SOOC versus HDR
A few more trade secrets… Above, a photo processed with Artizen, a High Dynamic Range program.
In image processing, computer graphics, and photography, high dynamic range imaging (HDRI or just HDR) is a set of techniques that allows a greater dynamic range between the lightest and darkest areas of an image than current standard digital imaging techniques or photographic methods. This wide dynamic range allows HDR images to more accurately represent the range of intensity levels found in real scenes, ranging from direct sunlight to faint starlight, and is often captured by way of a plurality of differently exposed pictures of the same subject matter.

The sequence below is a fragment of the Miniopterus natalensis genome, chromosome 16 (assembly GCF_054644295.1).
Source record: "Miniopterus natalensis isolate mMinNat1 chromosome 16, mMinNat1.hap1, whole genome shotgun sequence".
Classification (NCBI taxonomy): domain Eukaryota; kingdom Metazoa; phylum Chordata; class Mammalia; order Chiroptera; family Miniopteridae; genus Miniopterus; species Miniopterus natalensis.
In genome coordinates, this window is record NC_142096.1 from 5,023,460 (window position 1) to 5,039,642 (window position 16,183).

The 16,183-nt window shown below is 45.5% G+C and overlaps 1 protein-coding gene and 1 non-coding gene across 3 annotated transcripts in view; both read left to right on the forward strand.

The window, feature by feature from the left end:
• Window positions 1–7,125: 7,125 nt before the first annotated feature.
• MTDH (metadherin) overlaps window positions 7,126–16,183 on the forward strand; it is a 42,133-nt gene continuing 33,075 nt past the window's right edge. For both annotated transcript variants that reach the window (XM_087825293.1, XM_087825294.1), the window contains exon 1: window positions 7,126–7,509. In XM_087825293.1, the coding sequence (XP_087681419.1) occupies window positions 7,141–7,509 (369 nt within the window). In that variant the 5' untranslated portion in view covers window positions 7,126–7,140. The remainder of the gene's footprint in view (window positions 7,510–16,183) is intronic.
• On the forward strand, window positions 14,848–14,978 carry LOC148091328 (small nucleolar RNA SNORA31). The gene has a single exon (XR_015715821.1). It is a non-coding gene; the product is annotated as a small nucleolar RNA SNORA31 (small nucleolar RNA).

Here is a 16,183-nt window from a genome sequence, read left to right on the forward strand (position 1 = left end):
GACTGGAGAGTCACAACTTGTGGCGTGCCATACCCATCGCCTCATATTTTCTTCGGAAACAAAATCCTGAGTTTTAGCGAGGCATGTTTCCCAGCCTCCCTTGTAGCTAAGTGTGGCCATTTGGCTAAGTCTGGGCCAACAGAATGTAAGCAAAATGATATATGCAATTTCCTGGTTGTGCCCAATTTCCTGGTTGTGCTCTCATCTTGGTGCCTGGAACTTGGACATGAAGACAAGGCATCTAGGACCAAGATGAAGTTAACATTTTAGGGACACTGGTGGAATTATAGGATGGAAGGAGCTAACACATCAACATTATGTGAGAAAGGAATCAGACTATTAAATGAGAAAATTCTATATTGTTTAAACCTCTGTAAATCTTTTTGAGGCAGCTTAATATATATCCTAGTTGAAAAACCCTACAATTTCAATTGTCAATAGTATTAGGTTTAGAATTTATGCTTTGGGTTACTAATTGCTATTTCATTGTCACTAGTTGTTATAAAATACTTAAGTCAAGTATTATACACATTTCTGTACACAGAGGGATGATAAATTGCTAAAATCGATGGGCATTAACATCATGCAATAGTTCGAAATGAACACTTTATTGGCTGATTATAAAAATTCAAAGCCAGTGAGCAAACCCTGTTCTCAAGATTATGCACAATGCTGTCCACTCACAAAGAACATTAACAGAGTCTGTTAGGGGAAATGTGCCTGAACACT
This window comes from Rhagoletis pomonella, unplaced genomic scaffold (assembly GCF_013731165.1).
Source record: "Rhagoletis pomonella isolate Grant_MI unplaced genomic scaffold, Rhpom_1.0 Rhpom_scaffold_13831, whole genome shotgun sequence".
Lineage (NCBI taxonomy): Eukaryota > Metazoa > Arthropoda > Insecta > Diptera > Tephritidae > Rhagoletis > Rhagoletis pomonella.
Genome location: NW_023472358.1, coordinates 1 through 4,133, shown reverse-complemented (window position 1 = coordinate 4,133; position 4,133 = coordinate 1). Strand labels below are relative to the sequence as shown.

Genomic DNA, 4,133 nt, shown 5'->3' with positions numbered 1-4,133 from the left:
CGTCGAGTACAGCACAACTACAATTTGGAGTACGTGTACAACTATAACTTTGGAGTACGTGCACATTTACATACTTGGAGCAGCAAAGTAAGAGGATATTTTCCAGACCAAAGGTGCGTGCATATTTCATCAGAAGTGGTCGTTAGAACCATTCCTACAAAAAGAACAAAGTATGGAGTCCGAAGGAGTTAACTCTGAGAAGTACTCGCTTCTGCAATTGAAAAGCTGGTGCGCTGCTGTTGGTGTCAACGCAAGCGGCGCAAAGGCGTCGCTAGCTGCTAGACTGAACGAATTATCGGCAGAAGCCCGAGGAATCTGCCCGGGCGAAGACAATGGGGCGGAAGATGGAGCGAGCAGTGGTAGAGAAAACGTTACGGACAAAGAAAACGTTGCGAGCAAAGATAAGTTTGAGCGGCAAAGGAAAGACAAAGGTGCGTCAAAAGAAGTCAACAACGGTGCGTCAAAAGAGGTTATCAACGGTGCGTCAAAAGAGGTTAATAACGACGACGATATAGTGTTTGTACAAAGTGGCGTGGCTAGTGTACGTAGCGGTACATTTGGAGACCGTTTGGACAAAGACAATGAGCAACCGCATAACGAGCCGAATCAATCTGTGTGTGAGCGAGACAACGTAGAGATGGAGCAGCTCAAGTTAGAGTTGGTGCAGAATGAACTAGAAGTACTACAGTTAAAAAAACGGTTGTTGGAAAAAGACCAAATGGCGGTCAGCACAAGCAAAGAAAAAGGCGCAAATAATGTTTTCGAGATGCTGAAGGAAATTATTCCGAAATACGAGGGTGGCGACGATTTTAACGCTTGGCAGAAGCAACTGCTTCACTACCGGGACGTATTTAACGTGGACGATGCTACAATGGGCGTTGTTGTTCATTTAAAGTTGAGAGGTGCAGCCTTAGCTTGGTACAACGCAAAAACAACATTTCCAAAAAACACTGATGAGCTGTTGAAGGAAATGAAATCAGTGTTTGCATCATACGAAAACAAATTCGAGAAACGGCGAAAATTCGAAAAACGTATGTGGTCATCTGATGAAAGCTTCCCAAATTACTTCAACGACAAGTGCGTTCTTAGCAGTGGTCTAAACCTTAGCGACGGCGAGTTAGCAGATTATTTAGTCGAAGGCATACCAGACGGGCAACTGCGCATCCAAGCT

The two main sources of HDR imagery are computer renderings and merging of multiple low-dynamic-range (LDR) or standard-dynamic-range (SDR) photographs. Tone-mapping techniques, which reduce overall contrast to facilitate display of HDR images on devices with lower dynamic range, can be applied to produce images with preserved or exaggerated local contrast for artistic effect.
Sounds complicated, but it isn’t really. Basically, it allows you to recreate on your photos what you’ve really seen. Up to a certain point, of course.
There are many places where you can learn more about it, for example here. If you want to start doing it, I would suggest a little free program called EasyHDR. Or Photomatix.
And you can find many fantastic examples right here.
Below, the original SOOC, or Straight Out Of the Camera picture.